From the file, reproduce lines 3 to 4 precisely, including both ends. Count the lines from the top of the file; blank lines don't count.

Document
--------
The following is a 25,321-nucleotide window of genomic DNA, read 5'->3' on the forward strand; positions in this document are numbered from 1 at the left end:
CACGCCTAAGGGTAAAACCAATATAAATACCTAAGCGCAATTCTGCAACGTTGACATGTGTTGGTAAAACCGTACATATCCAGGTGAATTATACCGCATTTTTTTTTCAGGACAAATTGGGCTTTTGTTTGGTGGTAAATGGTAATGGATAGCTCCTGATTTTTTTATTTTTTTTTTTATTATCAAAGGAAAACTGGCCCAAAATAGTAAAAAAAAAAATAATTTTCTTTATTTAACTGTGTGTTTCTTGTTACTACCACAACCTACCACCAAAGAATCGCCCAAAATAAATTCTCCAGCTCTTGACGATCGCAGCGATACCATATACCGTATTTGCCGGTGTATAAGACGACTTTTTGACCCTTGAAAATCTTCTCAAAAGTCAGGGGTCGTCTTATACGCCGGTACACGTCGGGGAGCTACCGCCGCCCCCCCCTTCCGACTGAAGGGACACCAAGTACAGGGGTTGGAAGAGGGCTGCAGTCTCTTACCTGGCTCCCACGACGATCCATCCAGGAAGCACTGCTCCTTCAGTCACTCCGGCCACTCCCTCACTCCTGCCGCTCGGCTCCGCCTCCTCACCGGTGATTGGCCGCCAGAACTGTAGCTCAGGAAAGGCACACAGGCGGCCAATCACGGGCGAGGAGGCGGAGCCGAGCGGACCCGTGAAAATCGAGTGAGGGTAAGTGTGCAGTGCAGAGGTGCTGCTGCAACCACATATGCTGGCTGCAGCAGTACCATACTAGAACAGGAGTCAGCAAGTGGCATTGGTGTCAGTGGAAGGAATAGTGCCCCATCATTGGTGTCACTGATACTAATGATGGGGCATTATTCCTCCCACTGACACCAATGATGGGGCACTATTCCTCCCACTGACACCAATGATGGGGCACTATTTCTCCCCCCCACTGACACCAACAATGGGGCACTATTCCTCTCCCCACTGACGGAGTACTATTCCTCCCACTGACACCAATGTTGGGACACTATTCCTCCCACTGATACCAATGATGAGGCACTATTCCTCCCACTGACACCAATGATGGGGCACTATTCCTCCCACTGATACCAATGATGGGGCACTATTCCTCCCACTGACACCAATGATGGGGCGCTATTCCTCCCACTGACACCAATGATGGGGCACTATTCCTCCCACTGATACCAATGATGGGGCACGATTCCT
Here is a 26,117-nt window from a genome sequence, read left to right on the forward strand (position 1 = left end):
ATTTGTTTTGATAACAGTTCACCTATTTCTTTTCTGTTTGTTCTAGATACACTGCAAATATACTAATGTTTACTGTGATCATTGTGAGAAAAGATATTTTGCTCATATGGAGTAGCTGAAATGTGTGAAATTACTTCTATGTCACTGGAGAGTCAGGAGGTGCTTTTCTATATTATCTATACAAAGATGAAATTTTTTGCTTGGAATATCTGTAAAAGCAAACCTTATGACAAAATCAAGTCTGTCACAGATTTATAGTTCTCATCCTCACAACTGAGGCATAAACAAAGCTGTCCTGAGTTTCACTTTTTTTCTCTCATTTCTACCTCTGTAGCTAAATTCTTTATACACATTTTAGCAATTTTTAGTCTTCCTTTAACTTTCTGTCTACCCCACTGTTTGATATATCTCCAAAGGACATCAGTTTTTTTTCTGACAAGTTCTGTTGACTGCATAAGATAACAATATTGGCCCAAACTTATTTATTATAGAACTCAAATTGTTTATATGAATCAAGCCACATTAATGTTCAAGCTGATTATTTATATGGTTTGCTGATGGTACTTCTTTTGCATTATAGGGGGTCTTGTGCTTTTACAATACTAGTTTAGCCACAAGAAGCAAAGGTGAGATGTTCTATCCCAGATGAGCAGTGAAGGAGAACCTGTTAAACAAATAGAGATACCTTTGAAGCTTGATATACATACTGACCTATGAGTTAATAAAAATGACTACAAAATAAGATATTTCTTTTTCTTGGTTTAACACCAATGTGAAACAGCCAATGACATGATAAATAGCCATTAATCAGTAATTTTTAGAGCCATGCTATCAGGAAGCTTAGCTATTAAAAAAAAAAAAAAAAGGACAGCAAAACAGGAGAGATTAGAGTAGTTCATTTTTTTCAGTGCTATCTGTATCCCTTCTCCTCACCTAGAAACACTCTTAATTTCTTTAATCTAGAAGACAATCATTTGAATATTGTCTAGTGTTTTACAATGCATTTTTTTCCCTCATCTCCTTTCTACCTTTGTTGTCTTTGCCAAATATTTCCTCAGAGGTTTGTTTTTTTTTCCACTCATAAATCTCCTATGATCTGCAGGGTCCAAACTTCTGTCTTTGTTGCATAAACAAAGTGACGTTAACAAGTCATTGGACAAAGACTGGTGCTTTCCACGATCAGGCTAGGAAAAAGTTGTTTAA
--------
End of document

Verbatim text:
Here is a 26,117-nt window from a genome sequence, read left to right on the forward strand (position 1 = left end):
ATTTGTTTTGATAACAGTTCACCTATTTCTTTTCTGTTTGTTCTAGATACACTGCAAATATACTAATGTTTACTGTGATCATTGTGAGAAAAGATATTTTGCTCATATGGAGTAGCTGAAATGTGTGAAATTACTTCTATGTCACTGGAGAGTCAGGAGGTGCTTTTCTATATTATCTATACAAAGATGAAATTTTTTGCTTGGAATATCTGTAAAAGCAAACCTTATGACAAAATCAAGTCTGTCACAGATTTATAGTTCTCATCCTCACAACTGAGGCATAAACAAAGCTGTCCTGAGTTTCACTTTTTTTCTCTCATTTCTACCTCTGTAGCTAAATTCTTTATACACATTTTAGCAATTTTTAGTCTTCCTTTAACTTTCTGTCTACCCCACTGTTTGATATATCTCCAAAGGACATCAGTTTTTTTTCTGACAAGTTCTGTTGACTGCATAAGATAACAATATTGGCCCAAACTTATTTATTATAGAACTCAAATTGTTTATATGAATCAAGCCACATTAATGTTCAAGCTGATTATTTATATGGTTTGCTGATGGTACTTCTTTTGCATTATAGGGGGTCTTGTGCTTTTACAATACTAGTTTAGCCACAAGAAGCAAAGGTGAGATGTTCTATCCCAGATGAGCAGTGAAGGAGAACCTGTTAAACAAATAGAGATACCTTTGAAGCTTGATATACATACTGACCTATGAGTTAATAAAAATGACTACAAAATAAGATATTTCTTTTTCTTGGTTTAACACCAATGTGAAACAGCCAATGACATGATAAATAGCCATTAATCAGTAATTTTTAGAGCCATGCTATCAGGAAGCTTAGCTATTAAAAAAAAAAAAAAAAGGACAGCAAAACAGGAGAGATTAGAGTAGTTCATTTTTTTCAGTGCTATCTGTATCCCTTCTCCTCACCTAGAAACACTCTTAATTTCTTTAATCTAGAAGACAATCATTTGAATATTGTCTAGTGTTTTACAATGCATTTTTTTCCCTCATCTCCTTTCTACCTTTGTTGTCTTTGCCAAATATTTCCTCAGAGGTTTGTTTTTTTTTCCACTCATAAATCTCCTATGATCTGCAGGGTCCAAACTTCTGTCTTTGTTGCATAAACAAAGTGACGTTAACAAGTCATTGGACAAAGACTGGTGCTTTCCACGATCAGGCTAGGAAAAAGTTGTTTAA